Many of our HDR candidates have together with their projects been thrown into uncertainty during the COVID-19 pandemic. Numerous candidates have had to rescope their project to fit with new restrictions that we are now all familiar with.

PhD candidate Bin Yang has been in China since early 2020, and hasn’t been allowed to return to Australia after commencing at UQ in 2019. He was able to continue his research remotely after rethinking his project.

How did you and your supervisors approach the idea of rescoping?

Due to the travel ban, I have been restricted in returning to Australia since February. We didn't know how long the ban would last. Therefore, my supervisors, Prof. Bernard Degnan and Prof. Sandie Degnan, set up regular weekly meetings for me on Zoom to discuss the progress of the project and how to adjust the content and schedule of my PhD project for the next period to minimize the impact of the travel ban on the progress of my project.

What were your key considerations when working on rescoping this project?

My PhD project consists of field work, lab work and bioinformatics data analysis. Since I am not able to return to Brisbane until the end of the travel ban, the fieldwork and lab work in my PhD project has to be temporarily suspended. My key considerations were to prioritize the work that can be done remotely, such as online writing courses and bioinformatic analyses, and after the ban is lifted, to focus on the field work and lab work.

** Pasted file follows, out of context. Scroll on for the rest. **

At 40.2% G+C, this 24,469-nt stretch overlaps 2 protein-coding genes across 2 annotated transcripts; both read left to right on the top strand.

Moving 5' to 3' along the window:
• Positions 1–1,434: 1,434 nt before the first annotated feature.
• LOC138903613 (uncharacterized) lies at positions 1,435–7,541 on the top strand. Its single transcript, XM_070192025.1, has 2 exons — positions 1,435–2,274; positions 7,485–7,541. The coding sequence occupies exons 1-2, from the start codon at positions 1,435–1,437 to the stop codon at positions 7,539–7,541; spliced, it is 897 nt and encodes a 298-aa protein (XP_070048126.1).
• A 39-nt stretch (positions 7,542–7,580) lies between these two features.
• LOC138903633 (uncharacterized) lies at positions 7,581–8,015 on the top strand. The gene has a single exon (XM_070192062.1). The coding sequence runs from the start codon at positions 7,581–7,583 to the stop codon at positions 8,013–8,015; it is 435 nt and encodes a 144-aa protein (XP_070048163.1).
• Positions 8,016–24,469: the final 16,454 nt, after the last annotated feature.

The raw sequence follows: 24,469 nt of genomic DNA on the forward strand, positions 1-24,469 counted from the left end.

Have you seen a significant change in your project? What are the key adjustments that you have made?

Yes, the content and schedule for my project have changed significantly. After I completed my Confirmation Milestone in May, I've been doing further and more detailed analyses of an existing dataset. In the meantime, I have learnt new bioinformatic approaches and tools, which not only facilitated my analyses of existing data, but also laid the foundation for my future analyses of new datasets generated by fieldwork and lab work.

Do you feel you have gained some benefit from this process?

Yes, while the process might be a little tough, I gained some benefits as well. The most notable benefit is the ability to use online resources for self-study. During this time, I have not only improved my academic writing skills through a variety of online courses and literature, but I have also acquired various bioinformatic approaches.

What was the most challenging aspect of the process?

From my perspective, the most challenging aspect was the uncertainty of how long the travel ban will last, which led to frequent adjustments of the content and schedule of my PhD project. Fortunately, my supervisors cared enough about my situation and gave me lots of helpful suggestions at every weekly meeting. In addition, I have been in regular contact with other members of the lab to discuss the analyses and results. They also have been very supportive.

Do you have any advice for other candidates and their advisory teams? Any resources or publications you would point people to in order to help them on their journey?

Keep calm, stay patient, and connect with lab members, especially your supervisors.